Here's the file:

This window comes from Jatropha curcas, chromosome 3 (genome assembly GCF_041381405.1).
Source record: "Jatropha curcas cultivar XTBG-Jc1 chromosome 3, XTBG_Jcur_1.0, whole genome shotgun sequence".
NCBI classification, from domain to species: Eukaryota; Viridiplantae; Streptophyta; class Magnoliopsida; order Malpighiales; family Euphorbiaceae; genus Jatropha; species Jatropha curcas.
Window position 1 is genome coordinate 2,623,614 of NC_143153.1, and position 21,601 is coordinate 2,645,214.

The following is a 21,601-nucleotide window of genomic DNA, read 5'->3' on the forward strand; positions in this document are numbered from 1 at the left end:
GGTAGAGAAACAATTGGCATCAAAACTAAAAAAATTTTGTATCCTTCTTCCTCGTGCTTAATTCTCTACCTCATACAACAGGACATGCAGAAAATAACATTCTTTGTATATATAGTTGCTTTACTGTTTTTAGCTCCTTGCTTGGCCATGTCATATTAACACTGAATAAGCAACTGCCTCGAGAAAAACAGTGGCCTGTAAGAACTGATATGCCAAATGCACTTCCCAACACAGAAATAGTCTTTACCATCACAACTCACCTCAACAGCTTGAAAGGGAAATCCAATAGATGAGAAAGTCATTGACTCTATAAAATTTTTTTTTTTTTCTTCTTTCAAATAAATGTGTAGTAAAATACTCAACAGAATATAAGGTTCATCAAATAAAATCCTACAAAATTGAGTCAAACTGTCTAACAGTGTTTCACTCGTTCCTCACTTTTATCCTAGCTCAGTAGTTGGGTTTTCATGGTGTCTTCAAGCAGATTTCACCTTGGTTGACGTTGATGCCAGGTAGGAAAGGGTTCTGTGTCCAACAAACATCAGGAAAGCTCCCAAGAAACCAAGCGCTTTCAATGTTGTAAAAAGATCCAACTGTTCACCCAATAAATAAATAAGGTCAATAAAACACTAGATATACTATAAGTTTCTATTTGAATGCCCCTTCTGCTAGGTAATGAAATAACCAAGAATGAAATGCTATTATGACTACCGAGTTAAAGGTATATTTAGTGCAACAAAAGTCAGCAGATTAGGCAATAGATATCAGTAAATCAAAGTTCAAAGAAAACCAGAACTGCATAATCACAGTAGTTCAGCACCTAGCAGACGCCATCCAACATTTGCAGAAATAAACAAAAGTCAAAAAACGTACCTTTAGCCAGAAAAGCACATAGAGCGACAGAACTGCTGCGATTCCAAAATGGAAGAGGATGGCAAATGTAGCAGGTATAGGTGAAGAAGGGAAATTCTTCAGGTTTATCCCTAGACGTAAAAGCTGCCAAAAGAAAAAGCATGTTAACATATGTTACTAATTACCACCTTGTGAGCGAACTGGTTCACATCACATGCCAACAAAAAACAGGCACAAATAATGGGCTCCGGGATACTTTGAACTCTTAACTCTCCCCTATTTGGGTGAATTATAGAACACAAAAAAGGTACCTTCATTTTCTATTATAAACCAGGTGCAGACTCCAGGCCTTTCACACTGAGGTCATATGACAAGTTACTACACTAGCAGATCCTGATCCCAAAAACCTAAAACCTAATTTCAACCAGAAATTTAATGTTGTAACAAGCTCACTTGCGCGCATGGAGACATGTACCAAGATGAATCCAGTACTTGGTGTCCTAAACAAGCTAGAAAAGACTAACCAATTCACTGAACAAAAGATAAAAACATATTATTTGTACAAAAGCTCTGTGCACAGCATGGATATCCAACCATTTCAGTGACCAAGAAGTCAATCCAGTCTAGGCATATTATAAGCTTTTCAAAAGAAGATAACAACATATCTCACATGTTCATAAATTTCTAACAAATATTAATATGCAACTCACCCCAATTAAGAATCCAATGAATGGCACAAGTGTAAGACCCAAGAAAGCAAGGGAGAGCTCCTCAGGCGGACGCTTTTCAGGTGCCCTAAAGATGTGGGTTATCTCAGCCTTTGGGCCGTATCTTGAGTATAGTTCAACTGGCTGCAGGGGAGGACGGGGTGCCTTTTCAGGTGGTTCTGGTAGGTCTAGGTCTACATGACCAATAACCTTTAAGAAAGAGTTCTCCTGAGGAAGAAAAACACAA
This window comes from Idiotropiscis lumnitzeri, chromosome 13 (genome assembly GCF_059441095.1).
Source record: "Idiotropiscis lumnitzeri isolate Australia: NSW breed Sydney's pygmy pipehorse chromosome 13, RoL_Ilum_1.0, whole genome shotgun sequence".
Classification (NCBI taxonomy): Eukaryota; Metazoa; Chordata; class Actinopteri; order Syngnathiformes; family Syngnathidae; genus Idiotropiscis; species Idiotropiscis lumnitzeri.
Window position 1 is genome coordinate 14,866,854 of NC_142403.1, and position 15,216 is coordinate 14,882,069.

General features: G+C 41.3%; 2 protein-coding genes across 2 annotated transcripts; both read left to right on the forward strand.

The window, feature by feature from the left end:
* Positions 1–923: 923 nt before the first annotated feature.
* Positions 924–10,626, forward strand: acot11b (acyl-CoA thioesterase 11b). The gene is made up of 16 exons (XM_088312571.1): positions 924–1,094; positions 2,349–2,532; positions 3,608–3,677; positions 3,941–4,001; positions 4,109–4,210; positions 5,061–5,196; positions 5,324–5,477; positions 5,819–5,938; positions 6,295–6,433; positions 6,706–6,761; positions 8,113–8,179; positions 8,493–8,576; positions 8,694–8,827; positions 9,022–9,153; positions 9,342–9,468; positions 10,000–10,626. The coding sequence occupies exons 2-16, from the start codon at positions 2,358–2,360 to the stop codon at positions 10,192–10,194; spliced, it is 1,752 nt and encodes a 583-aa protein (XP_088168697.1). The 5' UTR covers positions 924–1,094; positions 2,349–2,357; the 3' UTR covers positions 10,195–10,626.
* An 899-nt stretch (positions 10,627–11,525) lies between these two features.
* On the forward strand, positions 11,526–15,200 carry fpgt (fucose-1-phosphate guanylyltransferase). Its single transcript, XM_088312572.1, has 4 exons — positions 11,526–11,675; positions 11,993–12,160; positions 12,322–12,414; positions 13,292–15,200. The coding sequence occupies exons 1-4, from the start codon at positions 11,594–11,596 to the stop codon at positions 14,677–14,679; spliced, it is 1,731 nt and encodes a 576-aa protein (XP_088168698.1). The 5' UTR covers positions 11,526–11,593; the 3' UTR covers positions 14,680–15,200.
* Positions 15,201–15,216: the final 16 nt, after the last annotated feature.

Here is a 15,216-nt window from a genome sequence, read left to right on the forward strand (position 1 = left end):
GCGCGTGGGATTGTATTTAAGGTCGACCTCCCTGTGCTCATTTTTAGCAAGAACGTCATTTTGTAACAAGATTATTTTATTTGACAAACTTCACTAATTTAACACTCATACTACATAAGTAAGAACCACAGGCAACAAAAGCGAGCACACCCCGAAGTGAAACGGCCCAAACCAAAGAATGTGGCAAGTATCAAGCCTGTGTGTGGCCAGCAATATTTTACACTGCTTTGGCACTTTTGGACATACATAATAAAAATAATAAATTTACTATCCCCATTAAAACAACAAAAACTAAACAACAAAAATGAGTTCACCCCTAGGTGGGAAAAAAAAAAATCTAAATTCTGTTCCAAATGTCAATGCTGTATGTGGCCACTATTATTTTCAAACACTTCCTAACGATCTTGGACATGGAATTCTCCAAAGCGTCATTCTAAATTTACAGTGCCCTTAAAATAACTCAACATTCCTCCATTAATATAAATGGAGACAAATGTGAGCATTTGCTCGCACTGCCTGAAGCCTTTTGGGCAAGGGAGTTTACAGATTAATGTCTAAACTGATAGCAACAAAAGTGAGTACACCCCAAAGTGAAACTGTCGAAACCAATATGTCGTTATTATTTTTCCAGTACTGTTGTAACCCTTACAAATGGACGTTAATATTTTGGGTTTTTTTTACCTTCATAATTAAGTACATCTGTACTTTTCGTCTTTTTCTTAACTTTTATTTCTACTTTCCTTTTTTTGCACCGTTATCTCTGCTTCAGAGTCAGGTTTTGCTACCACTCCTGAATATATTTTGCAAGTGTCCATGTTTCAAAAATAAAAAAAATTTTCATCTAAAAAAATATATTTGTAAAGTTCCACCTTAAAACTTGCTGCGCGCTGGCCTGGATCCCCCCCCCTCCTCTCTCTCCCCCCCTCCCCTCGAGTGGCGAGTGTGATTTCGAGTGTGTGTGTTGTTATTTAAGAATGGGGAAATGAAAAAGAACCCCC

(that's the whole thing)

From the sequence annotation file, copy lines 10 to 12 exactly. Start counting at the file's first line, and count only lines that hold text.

Window position 1 is genome coordinate 14,866,854 of NC_142403.1, and position 15,216 is coordinate 14,882,069.

General features: G+C 41.3%; 2 protein-coding genes across 2 annotated transcripts; both read left to right on the forward strand.

The window, feature by feature from the left end: